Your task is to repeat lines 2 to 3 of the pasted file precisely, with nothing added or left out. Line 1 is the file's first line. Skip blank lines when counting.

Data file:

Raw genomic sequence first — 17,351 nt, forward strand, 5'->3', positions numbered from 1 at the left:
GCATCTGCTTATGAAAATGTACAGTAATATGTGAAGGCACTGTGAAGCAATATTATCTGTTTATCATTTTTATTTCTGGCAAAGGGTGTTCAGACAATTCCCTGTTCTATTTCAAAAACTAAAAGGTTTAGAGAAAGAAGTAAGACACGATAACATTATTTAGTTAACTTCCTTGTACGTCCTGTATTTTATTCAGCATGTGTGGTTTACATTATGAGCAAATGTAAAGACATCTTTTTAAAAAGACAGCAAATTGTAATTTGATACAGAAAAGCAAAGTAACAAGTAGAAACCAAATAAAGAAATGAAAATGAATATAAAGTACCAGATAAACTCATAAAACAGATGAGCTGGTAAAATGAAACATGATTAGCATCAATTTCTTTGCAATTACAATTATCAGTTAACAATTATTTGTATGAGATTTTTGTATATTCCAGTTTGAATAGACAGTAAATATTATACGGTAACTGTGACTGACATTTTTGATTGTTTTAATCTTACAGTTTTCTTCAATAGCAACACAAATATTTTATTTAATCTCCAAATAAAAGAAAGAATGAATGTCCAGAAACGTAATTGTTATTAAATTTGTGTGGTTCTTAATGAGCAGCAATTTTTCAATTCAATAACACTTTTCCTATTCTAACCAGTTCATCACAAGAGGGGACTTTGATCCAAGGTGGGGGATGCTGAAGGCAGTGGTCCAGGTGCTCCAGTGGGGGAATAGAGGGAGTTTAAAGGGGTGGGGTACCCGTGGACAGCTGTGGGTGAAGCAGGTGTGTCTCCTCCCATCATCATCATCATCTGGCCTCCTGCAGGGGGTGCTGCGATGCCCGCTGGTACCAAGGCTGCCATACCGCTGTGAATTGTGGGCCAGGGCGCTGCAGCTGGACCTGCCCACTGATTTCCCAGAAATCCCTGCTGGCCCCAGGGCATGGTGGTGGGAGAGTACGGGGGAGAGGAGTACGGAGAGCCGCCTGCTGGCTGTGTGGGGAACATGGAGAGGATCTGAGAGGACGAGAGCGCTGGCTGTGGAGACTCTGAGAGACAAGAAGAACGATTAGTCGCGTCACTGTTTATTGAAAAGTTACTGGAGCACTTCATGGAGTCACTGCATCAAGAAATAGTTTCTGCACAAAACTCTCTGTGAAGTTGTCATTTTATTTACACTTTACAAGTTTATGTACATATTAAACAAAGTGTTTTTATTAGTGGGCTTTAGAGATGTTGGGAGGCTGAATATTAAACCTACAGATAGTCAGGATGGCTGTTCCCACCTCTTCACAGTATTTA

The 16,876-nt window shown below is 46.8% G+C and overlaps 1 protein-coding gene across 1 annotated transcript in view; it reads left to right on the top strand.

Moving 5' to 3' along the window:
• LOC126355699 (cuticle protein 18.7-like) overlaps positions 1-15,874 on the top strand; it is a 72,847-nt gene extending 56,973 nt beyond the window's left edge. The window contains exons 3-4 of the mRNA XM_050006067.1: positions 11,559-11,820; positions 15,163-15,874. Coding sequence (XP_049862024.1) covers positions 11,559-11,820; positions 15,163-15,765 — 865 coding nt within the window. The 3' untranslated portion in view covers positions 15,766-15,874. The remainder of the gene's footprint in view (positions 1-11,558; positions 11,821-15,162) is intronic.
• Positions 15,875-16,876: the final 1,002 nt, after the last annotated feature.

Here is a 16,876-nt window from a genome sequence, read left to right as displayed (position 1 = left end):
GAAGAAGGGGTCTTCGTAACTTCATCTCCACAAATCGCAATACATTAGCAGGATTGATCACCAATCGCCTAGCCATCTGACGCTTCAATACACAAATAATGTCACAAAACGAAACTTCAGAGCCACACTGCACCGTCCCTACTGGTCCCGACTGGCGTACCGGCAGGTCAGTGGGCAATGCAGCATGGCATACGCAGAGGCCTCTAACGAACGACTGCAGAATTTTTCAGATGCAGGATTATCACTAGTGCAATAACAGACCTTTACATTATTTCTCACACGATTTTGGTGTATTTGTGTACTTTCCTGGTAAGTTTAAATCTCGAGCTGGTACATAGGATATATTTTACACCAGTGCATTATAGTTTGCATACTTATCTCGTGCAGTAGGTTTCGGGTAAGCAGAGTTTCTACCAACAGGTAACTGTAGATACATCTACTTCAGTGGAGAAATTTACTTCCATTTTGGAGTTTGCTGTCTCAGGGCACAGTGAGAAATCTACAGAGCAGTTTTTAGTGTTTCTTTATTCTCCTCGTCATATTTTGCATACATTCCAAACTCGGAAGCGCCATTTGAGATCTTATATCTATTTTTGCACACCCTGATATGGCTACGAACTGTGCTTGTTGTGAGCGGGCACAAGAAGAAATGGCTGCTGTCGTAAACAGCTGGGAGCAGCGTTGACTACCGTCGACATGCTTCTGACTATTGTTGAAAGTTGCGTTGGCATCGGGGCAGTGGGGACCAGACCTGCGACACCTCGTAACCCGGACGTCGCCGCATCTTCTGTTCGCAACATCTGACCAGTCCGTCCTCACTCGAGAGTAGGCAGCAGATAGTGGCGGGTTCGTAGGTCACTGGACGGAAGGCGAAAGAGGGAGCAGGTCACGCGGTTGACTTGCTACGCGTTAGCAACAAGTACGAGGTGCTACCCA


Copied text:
GCATCTGCTTATGAAAATGTACAGTAATATGTGAAGGCACTGTGAAGCAATATTATCTGTTTATCATTTTTATTTCTGGCAAAGGGTGTTCAGACAATTCCCTGTTCTATTTCAAAAACTAAAAGGTTTAGAGAAAGAAGTAAGACACGATAACATTATTTAGTTAACTTCCTTGTACGTCCTGTATTTTATTCAGCATGTGTGGTTTACATTATGAGCAAATGTAAAGACATCTTTTTAAAAAGACAGCAAATTGTAATTTGATACAGAAAAGCAAAGTAACAAGTAGAAACCAAATAAAGAAATGAAAATGAATATAAAGTACCAGATAAACTCATAAAACAGATGAGCTGGTAAAATGAAACATGATTAGCATCAATTTCTTTGCAATTACAATTATCAGTTAACAATTATTTGTATGAGATTTTTGTATATTCCAGTTTGAATAGACAGTAAATATTATACGGTAACTGTGACTGACATTTTTGATTGTTTTAATCTTACAGTTTTCTTCAATAGCAACACAAATATTTTATTTAATCTCCAAATAAAAGAAAGAATGAATGTCCAGAAACGTAATTGTTATTAAATTTGTGTGGTTCTTAATGAGCAGCAATTTTTCAATTCAATAACACTTTTCCTATTCTAACCAGTTCATCACAAGAGGGGACTTTGATCCAAGGTGGGGGATGCTGAAGGCAGTGGTCCAGGTGCTCCAGTGGGGGAATAGAGGGAGTTTAAAGGGGTGGGGTACCCGTGGACAGCTGTGGGTGAAGCAGGTGTGTCTCCTCCCATCATCATCATCATCTGGCCTCCTGCAGGGGGTGCTGCGATGCCCGCTGGTACCAAGGCTGCCATACCGCTGTGAATTGTGGGCCAGGGCGCTGCAGCTGGACCTGCCCACTGATTTCCCAGAAATCCCTGCTGGCCCCAGGGCATGGTGGTGGGAGAGTACGGGGGAGAGGAGTACGGAGAGCCGCCTGCTGGCTGTGTGGGGAACATGGAGAGGATCTGAGAGGACGAGAGCGCTGGCTGTGGAGACTCTGAGAGACAAGAAGAACGATTAGTCGCGTCACTGTTTATTGAAAAGTTACTGGAGCACTTCATGGAGTCACTGCATCAAGAAATAGTTTCTGCACAAAACTCTCTGTGAAGTTGTCATTTTATTTACACTTTACAAGTTTATGTACATATTAAACAAAGTGTTTTTATTAGTGGGCTTTAGAGATGTTGGGAGGCTGAATATTAAACCTACAGATAGTCAGGATGGCTGTTCCCACCTCTTCACAGTATTTA

The 16,876-nt window shown below is 46.8% G+C and overlaps 1 protein-coding gene across 1 annotated transcript in view; it reads left to right on the top strand.